My Favorite Bit: William C. Tracy talks about FACETS OF THE NETHER

Favorite Bit iconWilliam C. Tracy is joining us with his novel Facets of the Nether. Here’s the publisher’s description:

The Dissolution approaches.

Sam has saved the Assembly of Species, but at a terrible cost. Locked in his apartment, his memories gone and his best friend abducted, he is once again crippled with anxiety. Meanwhile, Enos struggles to free her brother from imprisonment, alone for the first time in her life. Her true species has been revealed, and there are hints the deadliest of her kind survived an ancient war.

But the Nether contains more secrets. A musical chime disrupts daily life, signaling changes to its very fabric. To solve this mystery, Sam must face his anxiety and confront truths about his memories and unique abilities. Only then can he save his friends from the machinations of the Life Coalition, by understanding the reality behind the Facets of the Nether.

What’s William’s favorite bit?

Facets of the Nether cover image

WILLIAM C. TRACY

Facets of the Nether is my first real “second book.” I’ve written ten or more books in total, but this is the first time I’m directly continuing a story, and developing the same characters on a larger journey. I’ve found one of my favorite bits in writing The Next Part of a story is that I get play with all the myths and legends I set up in the first book. Not only do I get to reveal more, but I also get to turn the expectations the characters have on their heads. In the first book, there is an ancient shapeshifting species that has been extinct for a thousand years after an intergalactic war. Except, maybe they’re not all extinct. But still, no one knows what they look like. In the second book, I get to reveal early on, that not only does the species still exist, but oh yeah, some of them have been held captive for quite a long time. Read on for a few tidbits from the first time everyone sees one of these beings:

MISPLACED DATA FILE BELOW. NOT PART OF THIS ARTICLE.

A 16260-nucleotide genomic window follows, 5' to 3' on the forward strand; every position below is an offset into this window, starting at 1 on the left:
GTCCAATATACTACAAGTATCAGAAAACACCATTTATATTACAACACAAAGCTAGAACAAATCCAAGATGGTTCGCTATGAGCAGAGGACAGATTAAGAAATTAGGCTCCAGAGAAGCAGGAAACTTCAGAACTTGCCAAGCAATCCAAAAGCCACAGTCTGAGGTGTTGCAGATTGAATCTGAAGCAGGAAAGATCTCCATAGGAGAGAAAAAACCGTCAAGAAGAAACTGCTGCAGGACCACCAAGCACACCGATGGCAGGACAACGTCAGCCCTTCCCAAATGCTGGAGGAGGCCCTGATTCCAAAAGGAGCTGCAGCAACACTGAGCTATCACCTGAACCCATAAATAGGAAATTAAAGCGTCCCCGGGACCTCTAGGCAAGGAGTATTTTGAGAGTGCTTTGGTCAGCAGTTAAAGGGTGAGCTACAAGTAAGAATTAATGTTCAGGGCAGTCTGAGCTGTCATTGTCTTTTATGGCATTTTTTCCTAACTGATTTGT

They separated, and Enos saw they’d been hiding a small metal cube between them, the outside carved into twisting designs. It only came to their knees, and Sathssn were not a tall species.

“The Aridori, it is in here,” Zsaana said.

A tendril grasped the edge of the box from the inside. The head that rose from the knee-high box was dark and iridescent, but unformed.

One hundred thousand beings inhaled.

The head had form now, shining black, with a pronounced snout. The body was bare, with scales that transmuted in the light from the walls, shifting from green to purple, to green. Long arms grasped the sides of the box and pulled the form up, as if rising from a shaft beneath the box. That tiny volume could never hold the being that came from it, but it rested on the faintly glowing—and impenetrable—floor of the Nether. The body had been compressed into a tiny cube.

“This, it is an Aridori,” Zsaana said. “A form not seen in a thousand cycles.”